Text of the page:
Searching over 5,500,000 cases.


searching
Buy This Entire Record For $7.95

Download the entire decision to receive the complete text, official citation,
docket number, dissents and concurrences, and footnotes for this case.

Learn more about what you receive with purchase of this case.

Gomez-Rivera v. Sessions

United States Court of Appeals, Eighth Circuit

July 31, 2018

Bryan Alexander Gomez-Rivera Petitioner
v.
Jefferson B. Sessions, III, Attorney General of the United States Respondent

          Submitted: May 17, 2018

          Petition for Review of an Order of the Board of Immigration Appeals

          Before SHEPHERD, KELLY, and GRASZ, Circuit Judges.

          SHEPHERD, Circuit Judge.

         Bryan Alexander Gomez-Rivera, a native and citizen of El Salvador, petitions for review of an order of the Board of Immigration Appeals ("BIA") upholding an immigration judge's ("IJ") denial of his applications for asylum and withholding of removal. We affirm.

         I. Background

         Gomez-Rivera entered the United States in June 2014, when he was 13 years old. In August 2014, the Department of Homeland Security commenced removal proceedings against him. Gomez-Rivera conceded removability and designated El Salvador as the country of removal. He was granted voluntary departure, but subsequently applied for asylum under 8 U.S.C. § 1158(b)(1)(A) and withholding of removal under 8 U.S.C. § 1231(b)(3) based on his asserted membership in a particular social group-comprised of the nuclear family members of his father-and imputed anti-gang political opinion.

         Gomez-Rivera testified that in El Salvador members of the MS-13 and MS-18 gangs harassed and attempted to recruit him from ages ten to thirteen. Members of MS-13 approached him two to three times a week at the soccer field. They hit him during soccer games and threw rocks at him when he rode his bike to the store. Approximately four months before he left El Salvador, five members of the gang kicked and beat him at the soccer field. Members of the MS-18 gang approached him at school, but never physically harmed him. Gomez-Rivera stated that the gangs killed three boys and he was afraid they would kill him too.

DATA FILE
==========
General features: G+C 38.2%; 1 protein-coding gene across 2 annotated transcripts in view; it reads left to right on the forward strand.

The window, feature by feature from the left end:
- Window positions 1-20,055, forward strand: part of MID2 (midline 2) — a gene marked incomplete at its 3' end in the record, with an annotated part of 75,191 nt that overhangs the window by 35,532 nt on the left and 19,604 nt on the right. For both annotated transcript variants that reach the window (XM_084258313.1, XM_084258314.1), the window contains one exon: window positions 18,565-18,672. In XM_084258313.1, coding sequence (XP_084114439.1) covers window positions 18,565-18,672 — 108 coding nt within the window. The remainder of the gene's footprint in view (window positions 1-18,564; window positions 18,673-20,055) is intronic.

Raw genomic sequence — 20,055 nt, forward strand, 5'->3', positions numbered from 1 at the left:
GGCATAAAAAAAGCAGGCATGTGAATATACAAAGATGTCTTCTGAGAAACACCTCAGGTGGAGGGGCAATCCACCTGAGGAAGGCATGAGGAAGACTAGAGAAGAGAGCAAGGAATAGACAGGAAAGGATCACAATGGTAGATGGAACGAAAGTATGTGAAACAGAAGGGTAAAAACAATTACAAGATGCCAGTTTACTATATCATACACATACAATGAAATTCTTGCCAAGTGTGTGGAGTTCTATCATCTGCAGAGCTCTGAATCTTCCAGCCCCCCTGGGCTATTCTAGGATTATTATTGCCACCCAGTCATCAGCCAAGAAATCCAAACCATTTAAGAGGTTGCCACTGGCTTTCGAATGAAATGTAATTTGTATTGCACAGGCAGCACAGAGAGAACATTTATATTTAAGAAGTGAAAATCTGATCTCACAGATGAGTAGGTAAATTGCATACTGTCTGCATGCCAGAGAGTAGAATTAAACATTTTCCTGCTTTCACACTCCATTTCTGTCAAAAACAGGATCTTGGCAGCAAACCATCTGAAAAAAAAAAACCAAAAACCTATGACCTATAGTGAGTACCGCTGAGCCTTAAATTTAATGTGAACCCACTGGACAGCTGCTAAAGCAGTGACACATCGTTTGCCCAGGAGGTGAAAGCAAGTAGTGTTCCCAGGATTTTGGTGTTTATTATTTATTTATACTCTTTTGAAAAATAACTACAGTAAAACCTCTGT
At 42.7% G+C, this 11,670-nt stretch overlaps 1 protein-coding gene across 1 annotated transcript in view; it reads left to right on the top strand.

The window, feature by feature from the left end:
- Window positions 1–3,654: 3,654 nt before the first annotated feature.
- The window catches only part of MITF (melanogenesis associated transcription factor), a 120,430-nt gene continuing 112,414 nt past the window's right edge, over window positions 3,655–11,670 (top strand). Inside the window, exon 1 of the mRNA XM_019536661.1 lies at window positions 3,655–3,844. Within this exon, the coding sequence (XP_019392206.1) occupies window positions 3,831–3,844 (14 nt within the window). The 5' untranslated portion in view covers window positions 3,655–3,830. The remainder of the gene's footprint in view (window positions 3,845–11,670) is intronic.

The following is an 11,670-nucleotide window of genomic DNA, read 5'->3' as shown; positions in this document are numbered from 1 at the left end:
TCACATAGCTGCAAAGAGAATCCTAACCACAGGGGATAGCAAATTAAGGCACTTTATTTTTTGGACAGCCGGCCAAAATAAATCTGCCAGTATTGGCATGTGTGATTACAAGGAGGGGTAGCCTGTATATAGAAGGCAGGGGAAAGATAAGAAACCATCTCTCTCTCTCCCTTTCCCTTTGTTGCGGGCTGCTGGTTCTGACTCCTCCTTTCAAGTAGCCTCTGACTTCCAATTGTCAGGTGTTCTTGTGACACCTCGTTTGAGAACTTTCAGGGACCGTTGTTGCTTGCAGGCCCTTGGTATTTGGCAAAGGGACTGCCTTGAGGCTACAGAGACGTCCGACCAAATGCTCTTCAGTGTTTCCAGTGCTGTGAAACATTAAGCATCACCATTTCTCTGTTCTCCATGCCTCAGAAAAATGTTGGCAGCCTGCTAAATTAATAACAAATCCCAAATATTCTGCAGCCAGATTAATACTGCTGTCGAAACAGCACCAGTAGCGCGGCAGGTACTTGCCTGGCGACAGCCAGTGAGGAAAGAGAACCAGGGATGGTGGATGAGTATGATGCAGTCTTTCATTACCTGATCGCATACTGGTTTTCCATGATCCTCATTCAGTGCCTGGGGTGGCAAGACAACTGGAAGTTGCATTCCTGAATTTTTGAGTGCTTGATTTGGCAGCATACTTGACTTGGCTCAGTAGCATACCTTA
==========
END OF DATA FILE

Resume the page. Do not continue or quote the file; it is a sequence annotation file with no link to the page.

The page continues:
Gomez-Rivera claims he was targeted by the gangs because his father was a former police officer in El Salvador. His father-whose nickname is "gallo," which means rooster-fled El Salvador in 2006 or 2007 after being threatened by gang members. Gomez-Rivera was around six years old at the time. Although the gangs never claimed to target Gomez-Rivera because of his father, they referred to Gomez-Rivera as "son of the gallo" and told him they wanted to use him to attract his father. Gomez-Rivera testified he was approached by gangs more than others were, but also stated his friends, who did not have police officer fathers, were approached the same number of times per week as he was.

         The IJ found Gomez-Rivera credible, but denied his claims. The IJ determined Gomez-Rivera was not eligible for asylum because he established neither past persecution nor a well-founded fear of future persecution on account of a protected ground. The IJ found the evidence was insufficient to show an imputed anti-gang political opinion based on his father's former occupation or to show the gangs targeted him based on his relationship to his father. Rather, the IJ found, the harm Gomez-Rivera experienced was merely incidental or tangential to the gangs' general goal of recruitment. The IJ dismissed Gomez-Rivera's application for withholding of removal for the same reasons.

         The BIA dismissed Gomez-Rivera's appeal, finding he failed to demonstrate the persecution was or will be on account of a protected ground. Although the gangs referenced Gomez-Rivera's father, the BIA found the IJ did not clearly err in concluding the gangs targeted Gomez-Rivera for general recruitment purposes and his relationship to his father was merely incidental or tangential to that goal.

         Gomez-Rivera appeals, claiming the IJ and BIA applied the incorrect legal standard and erred in finding he was not persecuted on account of his particular social group or political opinion.

         II. Discussion

         "We review the BIA's decision as the final agency decision, but review the IJ's decision to the extent that the BIA adopted the IJ's findings or reasoning." Mendoza-Saenz v. Sessions, 861 F.3d 720, 722 (8th Cir. 2017) (per curiam). "We review the BIA's legal determinations de novo, according substantial deference to the BIA's interpretation of the statutes and regulations it administers." Id. (internal quotation marks omitted). "[F]indings of fact are conclusive unless ...


Buy This Entire Record For $7.95

Download the entire decision to receive the complete text, official citation,
docket number, dissents and concurrences, and footnotes for this case.

Learn more about what you receive with purchase of this case.